actors, USAID expects to be able to influence their achievement
Each performance goal spans a ten year time horizon.
reflects the long term and inherently complex nature of the
changes USAID seeks to help bring about.
social or cultural changes are seldom linear and often do not
affect different societies at the same time or rate.
cases, change can seem dramatic and rapid, such as the fall of
the Berlin Wall.
More typically, change is slow and incremental,
such as the gradual deterioration of a highly centralized system
of economic and political control.
Similarly, the change to a
sound, market based economy or to a stable, pluralistic democracy
is typically a slow process.
USAID expects that the 10 year time
frame will be sufficient to observe meaningful change.
Performance Indicators and Data
The APP describes the indicators that the Agency will use to
measure and assess progress against each performance goal.
Identifying a manageable set of good performance indicators is
Where the development hypotheses are
less well understood or where data are less reliable, USAID
selected a greater percentage of proxy indicators or qualitative
This was the case for the Agency's democracy and
governance, environment, and humanitarian assistance goals.
Where there is greater agreement on the development hypotheses
and quality data exist, USAID selected a greater number of direct
and quantitative measures.
This tended to be the case for
USAID's economic growth and agricultural development, population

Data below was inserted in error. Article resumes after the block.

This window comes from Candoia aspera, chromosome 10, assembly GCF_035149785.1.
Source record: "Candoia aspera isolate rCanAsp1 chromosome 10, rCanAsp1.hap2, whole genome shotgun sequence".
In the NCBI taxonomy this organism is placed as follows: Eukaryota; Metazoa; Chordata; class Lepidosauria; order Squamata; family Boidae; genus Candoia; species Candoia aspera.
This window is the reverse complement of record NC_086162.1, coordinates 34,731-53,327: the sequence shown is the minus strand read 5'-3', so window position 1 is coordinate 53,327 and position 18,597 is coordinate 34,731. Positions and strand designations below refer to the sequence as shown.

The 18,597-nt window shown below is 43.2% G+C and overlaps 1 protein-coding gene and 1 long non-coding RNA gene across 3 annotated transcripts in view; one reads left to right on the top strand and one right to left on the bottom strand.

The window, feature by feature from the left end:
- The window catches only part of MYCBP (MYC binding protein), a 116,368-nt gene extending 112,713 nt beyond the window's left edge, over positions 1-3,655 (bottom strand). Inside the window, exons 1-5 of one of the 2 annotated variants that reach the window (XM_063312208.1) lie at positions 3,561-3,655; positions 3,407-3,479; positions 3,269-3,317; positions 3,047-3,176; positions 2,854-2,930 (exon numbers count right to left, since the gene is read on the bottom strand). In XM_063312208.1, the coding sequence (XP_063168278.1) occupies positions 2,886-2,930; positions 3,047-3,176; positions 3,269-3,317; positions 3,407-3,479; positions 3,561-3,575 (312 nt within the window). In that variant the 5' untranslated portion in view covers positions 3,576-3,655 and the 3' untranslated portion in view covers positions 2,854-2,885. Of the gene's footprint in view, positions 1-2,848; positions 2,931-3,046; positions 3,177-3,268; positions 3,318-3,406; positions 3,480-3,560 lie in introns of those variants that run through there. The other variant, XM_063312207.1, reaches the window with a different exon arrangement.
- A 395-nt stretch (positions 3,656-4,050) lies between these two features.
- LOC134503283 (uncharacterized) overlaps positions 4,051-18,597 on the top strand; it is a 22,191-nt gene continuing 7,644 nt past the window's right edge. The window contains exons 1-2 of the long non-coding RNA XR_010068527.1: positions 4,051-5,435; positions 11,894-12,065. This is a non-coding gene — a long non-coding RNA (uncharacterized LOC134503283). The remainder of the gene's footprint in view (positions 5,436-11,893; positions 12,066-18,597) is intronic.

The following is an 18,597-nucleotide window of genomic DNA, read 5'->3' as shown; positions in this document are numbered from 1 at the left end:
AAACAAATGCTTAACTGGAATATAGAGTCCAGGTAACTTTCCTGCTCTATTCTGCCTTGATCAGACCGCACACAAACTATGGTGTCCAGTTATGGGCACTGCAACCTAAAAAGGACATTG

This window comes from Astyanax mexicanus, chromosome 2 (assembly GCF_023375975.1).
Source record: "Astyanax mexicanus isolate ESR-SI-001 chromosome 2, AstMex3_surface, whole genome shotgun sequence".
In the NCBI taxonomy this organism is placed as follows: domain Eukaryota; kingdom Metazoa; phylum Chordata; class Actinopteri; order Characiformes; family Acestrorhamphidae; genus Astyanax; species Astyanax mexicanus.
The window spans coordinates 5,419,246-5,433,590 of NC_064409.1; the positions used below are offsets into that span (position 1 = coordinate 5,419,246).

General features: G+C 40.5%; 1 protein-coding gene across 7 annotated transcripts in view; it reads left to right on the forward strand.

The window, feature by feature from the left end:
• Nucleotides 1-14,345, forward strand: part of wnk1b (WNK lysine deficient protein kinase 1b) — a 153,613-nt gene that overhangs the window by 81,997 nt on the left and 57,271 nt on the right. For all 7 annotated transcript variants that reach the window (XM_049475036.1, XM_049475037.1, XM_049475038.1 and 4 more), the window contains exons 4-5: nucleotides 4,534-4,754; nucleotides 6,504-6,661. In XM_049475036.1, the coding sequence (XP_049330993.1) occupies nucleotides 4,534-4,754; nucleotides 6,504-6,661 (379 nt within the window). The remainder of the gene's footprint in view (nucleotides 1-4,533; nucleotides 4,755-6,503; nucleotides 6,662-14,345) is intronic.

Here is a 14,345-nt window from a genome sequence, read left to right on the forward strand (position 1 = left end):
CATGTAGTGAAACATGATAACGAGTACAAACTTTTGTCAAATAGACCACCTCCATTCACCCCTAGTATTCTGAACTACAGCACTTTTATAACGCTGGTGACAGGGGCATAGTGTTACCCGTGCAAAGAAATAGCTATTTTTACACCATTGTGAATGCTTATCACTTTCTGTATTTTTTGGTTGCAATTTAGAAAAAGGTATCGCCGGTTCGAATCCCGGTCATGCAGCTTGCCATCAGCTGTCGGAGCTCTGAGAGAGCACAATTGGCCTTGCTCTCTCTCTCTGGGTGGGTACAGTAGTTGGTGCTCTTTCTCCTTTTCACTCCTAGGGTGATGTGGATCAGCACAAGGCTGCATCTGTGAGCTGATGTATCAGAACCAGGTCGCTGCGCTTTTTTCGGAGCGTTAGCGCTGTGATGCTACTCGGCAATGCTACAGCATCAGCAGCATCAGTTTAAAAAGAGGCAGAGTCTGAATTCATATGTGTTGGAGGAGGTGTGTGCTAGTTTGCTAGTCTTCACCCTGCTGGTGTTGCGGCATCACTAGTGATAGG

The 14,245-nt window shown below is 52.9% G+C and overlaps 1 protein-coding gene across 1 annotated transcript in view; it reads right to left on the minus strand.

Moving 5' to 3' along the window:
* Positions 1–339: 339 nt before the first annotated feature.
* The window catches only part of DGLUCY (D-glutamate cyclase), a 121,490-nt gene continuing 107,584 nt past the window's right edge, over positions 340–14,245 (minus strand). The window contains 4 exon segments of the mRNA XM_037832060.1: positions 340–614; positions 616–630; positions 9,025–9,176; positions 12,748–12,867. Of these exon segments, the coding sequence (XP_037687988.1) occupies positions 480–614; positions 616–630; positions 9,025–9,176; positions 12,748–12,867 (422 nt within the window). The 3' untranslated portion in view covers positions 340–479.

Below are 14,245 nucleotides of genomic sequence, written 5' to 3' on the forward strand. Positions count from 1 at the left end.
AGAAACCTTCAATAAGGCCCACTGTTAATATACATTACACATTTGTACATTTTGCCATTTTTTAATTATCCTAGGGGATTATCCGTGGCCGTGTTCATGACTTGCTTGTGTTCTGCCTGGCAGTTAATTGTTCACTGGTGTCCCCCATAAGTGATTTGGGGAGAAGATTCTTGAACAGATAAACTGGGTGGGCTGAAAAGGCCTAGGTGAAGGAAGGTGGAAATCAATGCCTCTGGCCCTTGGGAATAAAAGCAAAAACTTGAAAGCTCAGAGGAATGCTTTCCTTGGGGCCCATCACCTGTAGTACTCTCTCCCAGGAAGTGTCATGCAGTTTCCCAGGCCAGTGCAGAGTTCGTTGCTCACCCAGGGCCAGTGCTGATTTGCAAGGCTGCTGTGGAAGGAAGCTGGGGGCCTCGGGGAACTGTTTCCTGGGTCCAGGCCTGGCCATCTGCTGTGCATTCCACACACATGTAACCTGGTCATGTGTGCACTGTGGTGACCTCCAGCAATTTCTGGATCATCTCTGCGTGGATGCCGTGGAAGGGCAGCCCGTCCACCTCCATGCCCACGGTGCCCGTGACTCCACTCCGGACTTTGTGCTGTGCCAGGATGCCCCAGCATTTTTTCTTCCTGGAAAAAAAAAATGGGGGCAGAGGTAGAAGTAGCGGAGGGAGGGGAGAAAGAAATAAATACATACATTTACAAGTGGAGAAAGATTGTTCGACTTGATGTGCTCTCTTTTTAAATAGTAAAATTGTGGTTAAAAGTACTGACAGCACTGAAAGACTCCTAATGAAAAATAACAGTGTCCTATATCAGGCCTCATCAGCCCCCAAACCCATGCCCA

and health, and human capacity goals.
In time, however, more
rigorous and direct measures that better capture results in all
Agency performance goal areas can be expected.
context, significance and importance of each indicator are
At this point in time, the Agency will be tracking a relatively
large number of indicators.
However, since USAID is drawing upon
existing sources of information, it constitutes a cost effective
approach to collecting performance data.
The World Development
Indicators, the Freedom House surveys, United Nations
publications and annual performance reports from USAID's
operating units were among the existing reports used.
USAID expects general agreement on the most useful indicators to
The data sources for each performance indicator, and, where
appropriate, what USAID will do to improve the quality of
indicators are noted.
In cases where the selected indicators
together may not provide sufficient information to adequately
assess performance on a goal, USAID will supplement them with